Researchers use fiber optic sensors to measure rotor deformation


Airbus Helicopters in the UK is exploring future activities to follow on from a four-year research project that developed ways to measure deformation in helicopter rotor blades.

The BladeSense project, a £2 million ($US2.4 million) program supported with a £1 million (US$1.2 million) grant from the UK government, examined the use of novel optical fiber sensors that measure strain and shape and monitor blade behaviour in real-time.

The results of the project could lead to substantial savings on lifecycle costs for helicopters through continuous in-flight data collection. This will not only open up new pathways for rotor blade performance monitoring, but also provide blade usage data that is currently impossible to obtain in operational environments.

During the project, the rotor blades of an Airbus H135 helicopter were fitted with fiber optic instrumentation. Data was successfully transferred to a remote ground station through a wifi link from instrumentation mounted on top of the rotor hub, during some four hours of ground running with the 5m rotors operating at up to 400rpm.

The research was a collaboration between Airbus Helicopters UK and Cranfield University’s Dynamics, Simulation and Control group and Centre for Engineering Photonics.

Simone Weber, technology integration manager at Airbus Helicopters in the UK was embedded at Cranfield University. Helitune of Torrington, UK provided an on-board vehicle monitoring unit, and fluid engineering specialists BHR Group (UK) of Cranfield supplied the mathematical model predicting the mechanical loads.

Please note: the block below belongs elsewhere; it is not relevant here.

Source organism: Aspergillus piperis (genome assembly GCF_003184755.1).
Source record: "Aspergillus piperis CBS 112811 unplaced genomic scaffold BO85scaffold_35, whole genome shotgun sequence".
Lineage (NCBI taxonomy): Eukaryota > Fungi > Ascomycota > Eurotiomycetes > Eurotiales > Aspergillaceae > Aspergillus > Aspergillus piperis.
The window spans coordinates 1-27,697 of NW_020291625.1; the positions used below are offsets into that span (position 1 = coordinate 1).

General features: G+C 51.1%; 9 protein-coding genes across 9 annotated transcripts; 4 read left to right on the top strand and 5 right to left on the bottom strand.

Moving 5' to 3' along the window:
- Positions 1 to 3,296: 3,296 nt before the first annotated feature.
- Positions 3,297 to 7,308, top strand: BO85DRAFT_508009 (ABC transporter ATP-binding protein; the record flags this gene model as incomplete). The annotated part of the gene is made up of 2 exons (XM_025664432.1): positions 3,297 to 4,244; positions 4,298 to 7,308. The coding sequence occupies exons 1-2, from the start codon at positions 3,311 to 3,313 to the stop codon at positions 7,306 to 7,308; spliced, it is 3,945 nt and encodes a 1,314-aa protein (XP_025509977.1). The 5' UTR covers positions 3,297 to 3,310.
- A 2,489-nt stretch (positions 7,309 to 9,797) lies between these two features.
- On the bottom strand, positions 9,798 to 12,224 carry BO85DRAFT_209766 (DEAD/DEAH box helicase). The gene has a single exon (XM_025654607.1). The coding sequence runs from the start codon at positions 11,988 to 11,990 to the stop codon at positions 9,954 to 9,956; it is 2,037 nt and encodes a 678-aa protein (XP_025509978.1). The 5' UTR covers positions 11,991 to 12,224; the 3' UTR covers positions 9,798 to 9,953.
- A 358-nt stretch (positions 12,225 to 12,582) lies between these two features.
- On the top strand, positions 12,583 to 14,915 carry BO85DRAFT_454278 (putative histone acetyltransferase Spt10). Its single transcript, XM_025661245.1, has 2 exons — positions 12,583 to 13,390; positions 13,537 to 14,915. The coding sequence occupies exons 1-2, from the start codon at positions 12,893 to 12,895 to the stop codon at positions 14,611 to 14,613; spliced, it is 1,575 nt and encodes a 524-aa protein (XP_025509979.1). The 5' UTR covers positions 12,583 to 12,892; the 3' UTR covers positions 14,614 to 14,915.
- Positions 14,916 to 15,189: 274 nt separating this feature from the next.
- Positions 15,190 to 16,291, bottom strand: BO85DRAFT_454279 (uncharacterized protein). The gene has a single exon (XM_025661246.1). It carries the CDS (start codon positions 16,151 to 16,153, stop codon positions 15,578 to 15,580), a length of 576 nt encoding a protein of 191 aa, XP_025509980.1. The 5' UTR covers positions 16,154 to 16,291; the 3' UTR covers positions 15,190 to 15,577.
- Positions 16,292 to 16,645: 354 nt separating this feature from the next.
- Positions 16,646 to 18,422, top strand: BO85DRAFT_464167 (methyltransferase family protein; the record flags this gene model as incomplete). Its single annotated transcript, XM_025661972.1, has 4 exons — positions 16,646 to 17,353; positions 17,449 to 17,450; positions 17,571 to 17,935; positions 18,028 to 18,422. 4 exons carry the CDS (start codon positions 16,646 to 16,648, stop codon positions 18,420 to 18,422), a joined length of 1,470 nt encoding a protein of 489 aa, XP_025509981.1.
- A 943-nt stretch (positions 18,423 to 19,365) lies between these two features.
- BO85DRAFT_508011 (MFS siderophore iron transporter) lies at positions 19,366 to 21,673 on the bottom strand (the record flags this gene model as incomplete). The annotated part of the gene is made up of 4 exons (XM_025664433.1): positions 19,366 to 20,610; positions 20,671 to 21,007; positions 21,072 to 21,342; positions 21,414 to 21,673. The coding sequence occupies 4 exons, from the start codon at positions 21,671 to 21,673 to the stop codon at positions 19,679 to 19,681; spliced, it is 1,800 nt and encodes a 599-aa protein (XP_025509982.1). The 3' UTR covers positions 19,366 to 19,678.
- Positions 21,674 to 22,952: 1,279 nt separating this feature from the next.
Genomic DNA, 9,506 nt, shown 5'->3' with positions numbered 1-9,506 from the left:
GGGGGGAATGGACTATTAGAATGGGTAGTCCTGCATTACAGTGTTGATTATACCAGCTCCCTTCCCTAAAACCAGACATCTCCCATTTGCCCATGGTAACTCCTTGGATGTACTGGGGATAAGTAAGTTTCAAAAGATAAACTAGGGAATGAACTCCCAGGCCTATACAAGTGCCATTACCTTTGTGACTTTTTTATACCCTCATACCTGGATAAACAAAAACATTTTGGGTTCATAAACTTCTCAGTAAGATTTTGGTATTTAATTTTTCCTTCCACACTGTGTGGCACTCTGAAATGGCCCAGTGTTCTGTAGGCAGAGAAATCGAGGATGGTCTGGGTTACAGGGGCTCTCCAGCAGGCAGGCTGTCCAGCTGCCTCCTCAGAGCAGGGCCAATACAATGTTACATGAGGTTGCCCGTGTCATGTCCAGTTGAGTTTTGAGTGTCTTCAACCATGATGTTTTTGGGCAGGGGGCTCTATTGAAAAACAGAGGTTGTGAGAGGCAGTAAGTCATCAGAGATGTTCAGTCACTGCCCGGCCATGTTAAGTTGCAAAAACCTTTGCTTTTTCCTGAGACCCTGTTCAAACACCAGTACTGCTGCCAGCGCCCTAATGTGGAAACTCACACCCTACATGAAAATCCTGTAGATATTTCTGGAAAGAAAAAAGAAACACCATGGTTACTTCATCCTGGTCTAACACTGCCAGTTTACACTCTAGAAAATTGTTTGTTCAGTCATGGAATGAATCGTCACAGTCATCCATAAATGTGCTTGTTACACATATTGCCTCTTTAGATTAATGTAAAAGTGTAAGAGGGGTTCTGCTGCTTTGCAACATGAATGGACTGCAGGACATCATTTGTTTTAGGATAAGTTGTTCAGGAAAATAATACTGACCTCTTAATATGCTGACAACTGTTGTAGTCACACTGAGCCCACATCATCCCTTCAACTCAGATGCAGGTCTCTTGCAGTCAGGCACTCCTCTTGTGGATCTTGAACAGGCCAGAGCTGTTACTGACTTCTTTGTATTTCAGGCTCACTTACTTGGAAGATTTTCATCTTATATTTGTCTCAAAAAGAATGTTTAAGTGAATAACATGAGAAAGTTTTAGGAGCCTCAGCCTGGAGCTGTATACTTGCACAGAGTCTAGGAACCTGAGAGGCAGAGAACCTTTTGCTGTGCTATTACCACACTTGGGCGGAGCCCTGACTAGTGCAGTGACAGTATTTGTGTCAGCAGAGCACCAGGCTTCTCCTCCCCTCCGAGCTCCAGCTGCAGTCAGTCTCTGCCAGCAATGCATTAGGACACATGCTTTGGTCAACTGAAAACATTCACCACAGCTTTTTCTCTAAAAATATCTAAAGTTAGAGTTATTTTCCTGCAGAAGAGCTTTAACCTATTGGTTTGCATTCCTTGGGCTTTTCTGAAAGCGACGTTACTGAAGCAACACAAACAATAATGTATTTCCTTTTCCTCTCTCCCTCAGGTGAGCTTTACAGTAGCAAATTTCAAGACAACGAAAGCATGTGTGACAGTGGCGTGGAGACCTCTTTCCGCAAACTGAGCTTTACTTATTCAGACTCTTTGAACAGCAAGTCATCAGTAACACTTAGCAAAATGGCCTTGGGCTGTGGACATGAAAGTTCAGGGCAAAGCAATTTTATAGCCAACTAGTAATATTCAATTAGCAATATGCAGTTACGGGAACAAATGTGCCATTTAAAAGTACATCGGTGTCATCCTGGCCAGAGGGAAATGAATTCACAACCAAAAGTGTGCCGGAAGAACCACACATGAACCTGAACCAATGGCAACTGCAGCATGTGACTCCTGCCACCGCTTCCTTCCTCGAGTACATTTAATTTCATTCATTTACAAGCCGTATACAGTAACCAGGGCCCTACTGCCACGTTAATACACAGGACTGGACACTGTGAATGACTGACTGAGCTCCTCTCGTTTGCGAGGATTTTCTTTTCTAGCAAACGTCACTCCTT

Researchers are now considering flight-testing the system and investigating how to exploit the concept in the helicopter design phase.

Head of design and customisation at Airbus Helicopters in the UK, Richard Atack said, “We’ve made real progress in an advanced field of work with the potential to bring important benefits in terms of performance monitoring and environmental impact. We’ve done that by capitalizing on people, skills and technical know-how  at Airbus and with our partners. Now we are very interested to see what we can do next to advance our capabilities even further.”

Dr Mudassir Lone, senior lecturer in flight dynamics in the Dynamics, Simulation and Control Group at Cranfield University said, “The success of the final series of tests reflects the ability of the UK R&D environment to deliver unique and industrially relevant research, due to the close collaboration in both the available expertise and facilities.”

Professor Ralph Tatam, head of the Centre for Engineering Photonics at Cranfield University added, “This demonstrates that  interferometric fiber optic shape measurement, pioneered at Cranfield, works in this challenging environment and opens the way for this technology to be applied across a range of sectors including aerospace, energy, transport and healthcare.”

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Ben has worked as a journalist and editor, covering technology, engineering and industry for the last 20 years. Initially writing about subjects from nuclear submarines to autonomous cars to future design and manufacturing technologies, he was editor of a leading UK-based engineering magazine before becoming editor of Aerospace Testing in 2017.

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